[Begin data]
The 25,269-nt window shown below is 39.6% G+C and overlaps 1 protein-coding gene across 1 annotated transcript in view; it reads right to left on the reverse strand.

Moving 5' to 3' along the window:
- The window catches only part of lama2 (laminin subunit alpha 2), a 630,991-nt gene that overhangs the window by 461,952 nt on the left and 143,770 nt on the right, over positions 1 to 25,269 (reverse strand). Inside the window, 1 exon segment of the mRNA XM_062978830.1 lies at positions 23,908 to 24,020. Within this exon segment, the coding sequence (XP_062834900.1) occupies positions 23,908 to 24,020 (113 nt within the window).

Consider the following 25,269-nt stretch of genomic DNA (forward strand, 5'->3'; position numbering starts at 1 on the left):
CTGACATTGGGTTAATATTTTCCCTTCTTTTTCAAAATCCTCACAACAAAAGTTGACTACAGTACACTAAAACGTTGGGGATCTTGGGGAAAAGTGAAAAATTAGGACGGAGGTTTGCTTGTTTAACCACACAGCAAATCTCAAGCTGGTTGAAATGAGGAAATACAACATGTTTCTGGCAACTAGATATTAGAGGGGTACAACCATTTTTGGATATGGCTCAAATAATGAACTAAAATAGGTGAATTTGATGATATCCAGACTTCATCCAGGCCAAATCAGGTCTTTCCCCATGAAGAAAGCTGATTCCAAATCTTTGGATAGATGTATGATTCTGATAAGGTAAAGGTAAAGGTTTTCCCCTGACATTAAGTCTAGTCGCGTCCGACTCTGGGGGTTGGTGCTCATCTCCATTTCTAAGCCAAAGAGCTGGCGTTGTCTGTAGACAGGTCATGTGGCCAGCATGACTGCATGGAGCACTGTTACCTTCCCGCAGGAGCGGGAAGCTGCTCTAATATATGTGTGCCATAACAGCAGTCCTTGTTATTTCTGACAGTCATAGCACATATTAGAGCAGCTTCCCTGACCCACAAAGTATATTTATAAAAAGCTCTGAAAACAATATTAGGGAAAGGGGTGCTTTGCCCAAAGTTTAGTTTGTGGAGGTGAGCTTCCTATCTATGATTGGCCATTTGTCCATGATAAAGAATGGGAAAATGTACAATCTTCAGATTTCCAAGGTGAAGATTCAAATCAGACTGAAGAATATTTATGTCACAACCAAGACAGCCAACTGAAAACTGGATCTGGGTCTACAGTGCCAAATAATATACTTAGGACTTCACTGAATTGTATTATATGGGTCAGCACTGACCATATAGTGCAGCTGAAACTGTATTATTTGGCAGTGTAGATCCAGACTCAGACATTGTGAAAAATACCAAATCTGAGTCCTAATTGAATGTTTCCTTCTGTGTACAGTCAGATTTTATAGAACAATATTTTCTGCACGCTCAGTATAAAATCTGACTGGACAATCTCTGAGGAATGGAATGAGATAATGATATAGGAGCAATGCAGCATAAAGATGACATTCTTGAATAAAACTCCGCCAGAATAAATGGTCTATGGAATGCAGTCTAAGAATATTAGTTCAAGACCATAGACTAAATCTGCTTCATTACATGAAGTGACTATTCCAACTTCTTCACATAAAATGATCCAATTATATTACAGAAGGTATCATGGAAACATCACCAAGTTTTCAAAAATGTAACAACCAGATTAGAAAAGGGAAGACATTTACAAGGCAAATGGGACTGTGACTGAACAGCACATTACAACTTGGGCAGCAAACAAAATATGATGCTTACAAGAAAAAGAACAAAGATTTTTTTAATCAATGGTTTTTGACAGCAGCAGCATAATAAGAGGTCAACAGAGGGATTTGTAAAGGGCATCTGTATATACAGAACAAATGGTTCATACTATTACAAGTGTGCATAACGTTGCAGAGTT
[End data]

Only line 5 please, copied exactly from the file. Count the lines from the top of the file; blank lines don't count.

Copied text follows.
CTGACATTGGGTTAATATTTTCCCTTCTTTTTCAAAATCCTCACAACAAAAGTTGACTACAGTACACTAAAACGTTGGGGATCTTGGGGAAAAGTGAAAAATTAGGACGGAGGTTTGCTTGTTTAACCACACAGCAAATCTCAAGCTGGTTGAAATGAGGAAATACAACATGTTTCTGGCAACTAGATATTAGAGGGGTACAACCATTTTTGGATATGGCTCAAATAATGAACTAAAATAGGTGAATTTGATGATATCCAGACTTCATCCAGGCCAAATCAGGTCTTTCCCCATGAAGAAAGCTGATTCCAAATCTTTGGATAGATGTATGATTCTGATAAGGTAAAGGTAAAGGTTTTCCCCTGACATTAAGTCTAGTCGCGTCCGACTCTGGGGGTTGGTGCTCATCTCCATTTCTAAGCCAAAGAGCTGGCGTTGTCTGTAGACAGGTCATGTGGCCAGCATGACTGCATGGAGCACTGTTACCTTCCCGCAGGAGCGGGAAGCTGCTCTAATATATGTGTGCCATAACAGCAGTCCTTGTTATTTCTGACAGTCATAGCACATATTAGAGCAGCTTCCCTGACCCACAAAGTATATTTATAAAAAGCTCTGAAAACAATATTAGGGAAAGGGGTGCTTTGCCCAAAGTTTAGTTTGTGGAGGTGAGCTTCCTATCTATGATTGGCCATTTGTCCATGATAAAGAATGGGAAAATGTACAATCTTCAGATTTCCAAGGTGAAGATTCAAATCAGACTGAAGAATATTTATGTCACAACCAAGACAGCCAACTGAAAACTGGATCTGGGTCTACAGTGCCAAATAATATACTTAGGACTTCACTGAATTGTATTATATGGGTCAGCACTGACCATATAGTGCAGCTGAAACTGTATTATTTGGCAGTGTAGATCCAGACTCAGACATTGTGAAAAATACCAAATCTGAGTCCTAATTGAATGTTTCCTTCTGTGTACAGTCAGATTTTATAGAACAATATTTTCTGCACGCTCAGTATAAAATCTGACTGGACAATCTCTGAGGAATGGAATGAGATAATGATATAGGAGCAATGCAGCATAAAGATGACATTCTTGAATAAAACTCCGCCAGAATAAATGGTCTATGGAATGCAGTCTAAGAATATTAGTTCAAGACCATAGACTAAATCTGCTTCATTACATGAAGTGACTATTCCAACTTCTTCACATAAAATGATCCAATTATATTACAGAAGGTATCATGGAAACATCACCAAGTTTTCAAAAATGTAACAACCAGATTAGAAAAGGGAAGACATTTACAAGGCAAATGGGACTGTGACTGAACAGCACATTACAACTTGGGCAGCAAACAAAATATGATGCTTACAAGAAAAAGAACAAAGATTTTTTTAATCAATGGTTTTTGACAGCAGCAGCATAATAAGAGGTCAACAGAGGGATTTGTAAAGGGCATCTGTATATACAGAACAAATGGTTCATACTATTACAAGTGTGCATAACGTTGCAGAGTT